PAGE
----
Not only do Nigerians not know the portfolios of the ‘bow and go’ beneficiaries, but they also do not know what they will do when they are assigned to ministries. The Senate thus missed the opportunity to help Nigerians know the plans a majority of ministers have for the country.

A senator attempted to explain the reasons behind the ‘bow and go’ tradition. He felt it was necessary for Nigerians to know that past lawmakers were given the privilege because questions being asked are issues that have probably been treated in the chamber.

On his part, the Senate President, Ahmad Lawan, maintained that it was a tradition that is here to stay. He even said the Senate will move to make it part of the constitution to avoid the confusion it has caused.

Both the presidential aide on National Assembly Matters, Ita Enang, and the Senate spokesperson further buttressed this point. They emphasised that it has been a long-practised tradition and will not be changed.

“Gender-friendly” Senate

This was the song the lawmakers kept singing each time a female nominee was ushered into the chamber.

To think no senator protested the seven female nominees out of 43, was enough to trigger criticisms from civil society groups and individuals who came across the list.

Of the four female senators that PREMIUM TIMES contacted to react to the poor representation of women on the list, only Rivers State senator, Betty Apiafi, replied via text message with a “no comment” phrase.

Anyways, there are only seven women out of the 109 senators in the Upper Chamber. So, it is perhaps, safe to say they are getting comfortable with such situation.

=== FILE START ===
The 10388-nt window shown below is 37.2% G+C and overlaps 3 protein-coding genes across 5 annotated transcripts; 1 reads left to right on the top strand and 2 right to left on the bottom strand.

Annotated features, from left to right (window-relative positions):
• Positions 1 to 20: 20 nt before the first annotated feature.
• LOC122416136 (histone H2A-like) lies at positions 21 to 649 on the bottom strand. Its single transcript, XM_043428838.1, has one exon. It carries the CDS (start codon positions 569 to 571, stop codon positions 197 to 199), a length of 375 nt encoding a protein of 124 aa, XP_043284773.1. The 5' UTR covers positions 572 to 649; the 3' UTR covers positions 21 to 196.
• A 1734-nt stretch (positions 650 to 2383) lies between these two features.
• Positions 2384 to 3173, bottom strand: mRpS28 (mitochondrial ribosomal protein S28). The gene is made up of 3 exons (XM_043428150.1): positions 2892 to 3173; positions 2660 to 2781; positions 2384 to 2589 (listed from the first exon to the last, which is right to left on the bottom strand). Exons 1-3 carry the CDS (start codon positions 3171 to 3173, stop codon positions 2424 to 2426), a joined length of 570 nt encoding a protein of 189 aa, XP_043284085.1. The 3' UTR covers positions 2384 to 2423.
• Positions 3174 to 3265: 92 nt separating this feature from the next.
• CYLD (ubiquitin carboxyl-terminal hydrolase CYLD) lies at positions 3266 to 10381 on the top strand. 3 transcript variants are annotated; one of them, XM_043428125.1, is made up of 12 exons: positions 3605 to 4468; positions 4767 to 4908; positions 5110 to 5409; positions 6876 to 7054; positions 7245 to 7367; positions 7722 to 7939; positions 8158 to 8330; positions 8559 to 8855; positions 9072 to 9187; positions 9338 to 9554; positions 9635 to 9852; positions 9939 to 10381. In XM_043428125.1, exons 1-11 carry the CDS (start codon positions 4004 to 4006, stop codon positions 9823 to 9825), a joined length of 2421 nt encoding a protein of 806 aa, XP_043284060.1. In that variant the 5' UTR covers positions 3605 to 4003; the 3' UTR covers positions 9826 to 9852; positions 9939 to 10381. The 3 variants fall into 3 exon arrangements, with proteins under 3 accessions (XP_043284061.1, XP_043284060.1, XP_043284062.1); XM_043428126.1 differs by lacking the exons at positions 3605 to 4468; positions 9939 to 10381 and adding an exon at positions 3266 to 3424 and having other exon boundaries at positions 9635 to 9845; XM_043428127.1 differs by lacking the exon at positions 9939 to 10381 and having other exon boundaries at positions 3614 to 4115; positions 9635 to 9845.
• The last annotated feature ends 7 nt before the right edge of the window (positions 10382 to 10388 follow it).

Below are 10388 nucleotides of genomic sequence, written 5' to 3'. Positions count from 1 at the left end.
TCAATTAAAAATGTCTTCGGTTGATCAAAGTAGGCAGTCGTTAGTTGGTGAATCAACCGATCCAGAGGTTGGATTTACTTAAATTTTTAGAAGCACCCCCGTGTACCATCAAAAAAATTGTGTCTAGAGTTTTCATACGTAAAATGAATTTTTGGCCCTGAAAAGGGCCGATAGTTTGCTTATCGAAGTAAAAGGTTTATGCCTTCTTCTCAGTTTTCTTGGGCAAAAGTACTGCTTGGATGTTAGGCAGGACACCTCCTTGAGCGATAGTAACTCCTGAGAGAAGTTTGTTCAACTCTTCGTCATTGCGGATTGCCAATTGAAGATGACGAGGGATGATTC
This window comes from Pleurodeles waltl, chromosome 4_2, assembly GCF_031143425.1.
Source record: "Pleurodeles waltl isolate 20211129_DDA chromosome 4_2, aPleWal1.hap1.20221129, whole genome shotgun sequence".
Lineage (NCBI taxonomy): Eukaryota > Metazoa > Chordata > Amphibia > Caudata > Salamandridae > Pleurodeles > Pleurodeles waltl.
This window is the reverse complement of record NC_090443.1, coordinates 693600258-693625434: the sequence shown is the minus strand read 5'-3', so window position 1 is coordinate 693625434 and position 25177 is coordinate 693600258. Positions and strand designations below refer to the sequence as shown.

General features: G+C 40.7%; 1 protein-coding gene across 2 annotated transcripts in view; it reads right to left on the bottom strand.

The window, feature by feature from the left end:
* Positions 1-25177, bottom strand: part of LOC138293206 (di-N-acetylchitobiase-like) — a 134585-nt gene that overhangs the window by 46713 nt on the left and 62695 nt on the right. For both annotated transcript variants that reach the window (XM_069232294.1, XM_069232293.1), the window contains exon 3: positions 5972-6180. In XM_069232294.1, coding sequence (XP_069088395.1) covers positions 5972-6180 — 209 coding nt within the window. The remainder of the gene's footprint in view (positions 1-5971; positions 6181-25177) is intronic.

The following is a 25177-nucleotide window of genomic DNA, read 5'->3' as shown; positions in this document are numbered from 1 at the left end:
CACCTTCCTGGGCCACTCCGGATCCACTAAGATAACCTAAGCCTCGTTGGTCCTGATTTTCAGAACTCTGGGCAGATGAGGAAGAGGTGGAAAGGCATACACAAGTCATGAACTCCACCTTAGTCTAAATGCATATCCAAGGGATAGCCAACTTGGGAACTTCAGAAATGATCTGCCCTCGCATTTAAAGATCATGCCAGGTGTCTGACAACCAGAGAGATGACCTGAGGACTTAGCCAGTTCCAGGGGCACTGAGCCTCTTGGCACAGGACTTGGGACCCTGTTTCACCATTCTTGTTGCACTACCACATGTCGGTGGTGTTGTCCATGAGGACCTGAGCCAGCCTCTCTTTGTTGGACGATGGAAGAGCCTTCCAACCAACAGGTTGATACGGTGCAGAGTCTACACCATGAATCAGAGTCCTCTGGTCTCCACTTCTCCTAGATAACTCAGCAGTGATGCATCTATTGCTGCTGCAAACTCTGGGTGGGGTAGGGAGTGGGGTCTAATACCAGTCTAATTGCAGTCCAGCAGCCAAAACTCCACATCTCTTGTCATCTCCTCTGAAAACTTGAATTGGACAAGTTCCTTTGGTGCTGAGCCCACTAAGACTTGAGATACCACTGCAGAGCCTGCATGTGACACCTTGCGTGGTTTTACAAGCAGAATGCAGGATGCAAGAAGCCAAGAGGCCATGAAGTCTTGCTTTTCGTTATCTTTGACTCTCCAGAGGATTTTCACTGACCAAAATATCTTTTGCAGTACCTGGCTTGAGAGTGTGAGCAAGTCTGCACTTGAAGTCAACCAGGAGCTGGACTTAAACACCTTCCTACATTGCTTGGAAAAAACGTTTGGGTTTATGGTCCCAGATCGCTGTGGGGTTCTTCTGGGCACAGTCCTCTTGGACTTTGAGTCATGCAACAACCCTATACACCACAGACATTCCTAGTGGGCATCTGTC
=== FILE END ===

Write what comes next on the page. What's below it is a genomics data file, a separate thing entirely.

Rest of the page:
“Impressive nominees”

While many Nigerians have complained about the list and the entire screening process, a few nominees – who were grilled – impressed Nigerians during their screening.

Of particular mention are Sunday Dare, Festus Keyamo, and Babatunde Fashola.

Prior to his appointment, Mr Dare was the Executive Commissioner at the Nigerian Communications Commission. Among the many issues he talked about during his screening, was how a phone can be used to track kidnappers as he said kidnapping has been a worry to not just regulators but Nigerian citizens as well.

Like it or not, Mr Keyamo actually ‘schooled’ the lawmakers during his screening. He answered questions ranging from the workings of the Supreme Court to the many existing political parties.

Among his many promises was to ‘unbundle’ the Supreme Court and decongest Nigerian prisons if he is made the next Attorney-General of the Federation or Minister of Justice.

Mr Fashola’s session of grilling was probably the longest as he stood for over an hour fielding questions from the lawmakers.

During his screening, he complained of the paucity of funds for infrastructure projects. He said one way to address the infrastructural challenges facing Nigeria was through the introduction of an infrastructure bond.

He called for the introduction of a N10 trillion infrastructure bond.

“Excellent performance”

For the Senate President, all the nominees performed excellently well, including the majority who were not questioned.

He said this at the end of the screening process.

He probably made the assessment based on the brief address all the nominees gave upon entry.

He congratulated them and charged them to work with the National Assembly.

Next for the ministers will be their inauguration and assignment of portfolios. Hopefully, President Buhari will not take another 54 days to do this. After all, he only appointed those he ‘personally knows’